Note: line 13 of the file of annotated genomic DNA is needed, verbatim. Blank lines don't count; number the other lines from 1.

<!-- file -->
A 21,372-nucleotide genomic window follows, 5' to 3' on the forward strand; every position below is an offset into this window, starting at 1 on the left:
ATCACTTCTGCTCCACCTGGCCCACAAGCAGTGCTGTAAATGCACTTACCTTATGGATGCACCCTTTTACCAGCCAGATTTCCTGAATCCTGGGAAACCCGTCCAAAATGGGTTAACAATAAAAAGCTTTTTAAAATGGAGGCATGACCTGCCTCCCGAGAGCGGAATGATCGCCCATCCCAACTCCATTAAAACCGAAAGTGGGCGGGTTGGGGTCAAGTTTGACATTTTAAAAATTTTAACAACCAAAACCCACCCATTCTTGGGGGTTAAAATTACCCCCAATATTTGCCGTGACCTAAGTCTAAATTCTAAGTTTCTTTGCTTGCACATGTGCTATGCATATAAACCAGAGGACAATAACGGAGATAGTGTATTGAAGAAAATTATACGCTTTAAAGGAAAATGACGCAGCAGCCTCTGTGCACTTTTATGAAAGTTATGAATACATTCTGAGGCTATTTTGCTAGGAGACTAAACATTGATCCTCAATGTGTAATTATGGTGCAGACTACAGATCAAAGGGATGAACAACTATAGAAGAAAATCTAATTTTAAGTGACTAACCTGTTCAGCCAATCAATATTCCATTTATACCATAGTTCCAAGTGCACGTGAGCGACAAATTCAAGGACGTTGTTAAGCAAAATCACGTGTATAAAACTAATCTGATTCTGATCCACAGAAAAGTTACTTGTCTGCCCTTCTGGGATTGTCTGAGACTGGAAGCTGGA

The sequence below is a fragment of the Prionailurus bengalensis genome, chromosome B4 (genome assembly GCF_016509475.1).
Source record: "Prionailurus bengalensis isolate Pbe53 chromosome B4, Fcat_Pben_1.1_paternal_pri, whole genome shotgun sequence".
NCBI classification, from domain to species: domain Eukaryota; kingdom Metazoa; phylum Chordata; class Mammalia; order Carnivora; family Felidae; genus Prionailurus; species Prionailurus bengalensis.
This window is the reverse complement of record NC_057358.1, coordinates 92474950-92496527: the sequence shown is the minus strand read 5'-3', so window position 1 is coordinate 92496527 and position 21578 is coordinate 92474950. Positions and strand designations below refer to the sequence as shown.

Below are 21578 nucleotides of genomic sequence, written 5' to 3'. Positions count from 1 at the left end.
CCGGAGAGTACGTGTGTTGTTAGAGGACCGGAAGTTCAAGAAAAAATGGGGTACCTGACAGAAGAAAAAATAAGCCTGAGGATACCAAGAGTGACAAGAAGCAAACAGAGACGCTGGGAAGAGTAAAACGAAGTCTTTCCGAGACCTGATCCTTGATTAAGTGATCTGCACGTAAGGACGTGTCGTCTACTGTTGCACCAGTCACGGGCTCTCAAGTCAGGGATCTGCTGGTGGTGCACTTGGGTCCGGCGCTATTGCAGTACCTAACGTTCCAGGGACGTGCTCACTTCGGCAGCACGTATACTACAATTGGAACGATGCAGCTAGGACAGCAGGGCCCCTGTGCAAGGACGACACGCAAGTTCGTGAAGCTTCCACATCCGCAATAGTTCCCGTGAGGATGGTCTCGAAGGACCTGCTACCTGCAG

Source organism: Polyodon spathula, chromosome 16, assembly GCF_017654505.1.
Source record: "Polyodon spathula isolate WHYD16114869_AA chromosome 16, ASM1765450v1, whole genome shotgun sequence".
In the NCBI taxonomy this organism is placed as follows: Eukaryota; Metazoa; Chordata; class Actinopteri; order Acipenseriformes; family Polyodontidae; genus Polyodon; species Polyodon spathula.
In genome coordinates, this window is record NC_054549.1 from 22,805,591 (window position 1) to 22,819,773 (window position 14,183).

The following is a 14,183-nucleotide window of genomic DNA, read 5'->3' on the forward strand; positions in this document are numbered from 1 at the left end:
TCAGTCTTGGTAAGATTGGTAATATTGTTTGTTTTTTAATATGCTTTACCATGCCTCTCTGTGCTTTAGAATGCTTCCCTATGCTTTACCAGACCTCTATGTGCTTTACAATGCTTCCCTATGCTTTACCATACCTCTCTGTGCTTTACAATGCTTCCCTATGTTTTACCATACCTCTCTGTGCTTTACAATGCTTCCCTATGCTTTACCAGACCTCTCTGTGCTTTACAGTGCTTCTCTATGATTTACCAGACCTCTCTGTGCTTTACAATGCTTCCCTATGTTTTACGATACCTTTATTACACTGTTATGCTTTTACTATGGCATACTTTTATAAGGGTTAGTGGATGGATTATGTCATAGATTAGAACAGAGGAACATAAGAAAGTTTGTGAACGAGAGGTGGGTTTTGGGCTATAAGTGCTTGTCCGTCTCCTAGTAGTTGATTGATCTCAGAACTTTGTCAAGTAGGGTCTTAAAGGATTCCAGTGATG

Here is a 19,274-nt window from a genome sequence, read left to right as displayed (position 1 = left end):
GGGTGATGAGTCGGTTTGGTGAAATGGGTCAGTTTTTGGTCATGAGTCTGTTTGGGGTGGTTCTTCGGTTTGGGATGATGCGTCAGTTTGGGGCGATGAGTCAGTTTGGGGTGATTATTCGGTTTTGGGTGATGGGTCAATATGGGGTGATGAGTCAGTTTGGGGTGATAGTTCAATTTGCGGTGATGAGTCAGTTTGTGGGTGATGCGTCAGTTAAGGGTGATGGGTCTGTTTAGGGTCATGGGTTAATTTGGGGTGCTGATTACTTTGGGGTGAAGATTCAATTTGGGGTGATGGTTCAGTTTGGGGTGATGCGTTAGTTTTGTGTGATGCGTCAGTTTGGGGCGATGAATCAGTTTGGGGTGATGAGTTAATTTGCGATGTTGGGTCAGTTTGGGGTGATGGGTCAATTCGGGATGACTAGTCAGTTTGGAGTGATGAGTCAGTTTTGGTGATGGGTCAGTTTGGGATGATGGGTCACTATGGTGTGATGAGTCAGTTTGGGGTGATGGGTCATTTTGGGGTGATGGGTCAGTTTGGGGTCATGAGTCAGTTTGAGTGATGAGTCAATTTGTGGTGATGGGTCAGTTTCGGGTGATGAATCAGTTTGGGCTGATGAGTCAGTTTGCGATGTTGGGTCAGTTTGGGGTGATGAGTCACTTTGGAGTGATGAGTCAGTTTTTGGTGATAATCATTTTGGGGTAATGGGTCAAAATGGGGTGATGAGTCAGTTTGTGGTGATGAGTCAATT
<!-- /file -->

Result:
The following is a 14,183-nucleotide window of genomic DNA, read 5'->3' on the forward strand; positions in this document are numbered from 1 at the left end: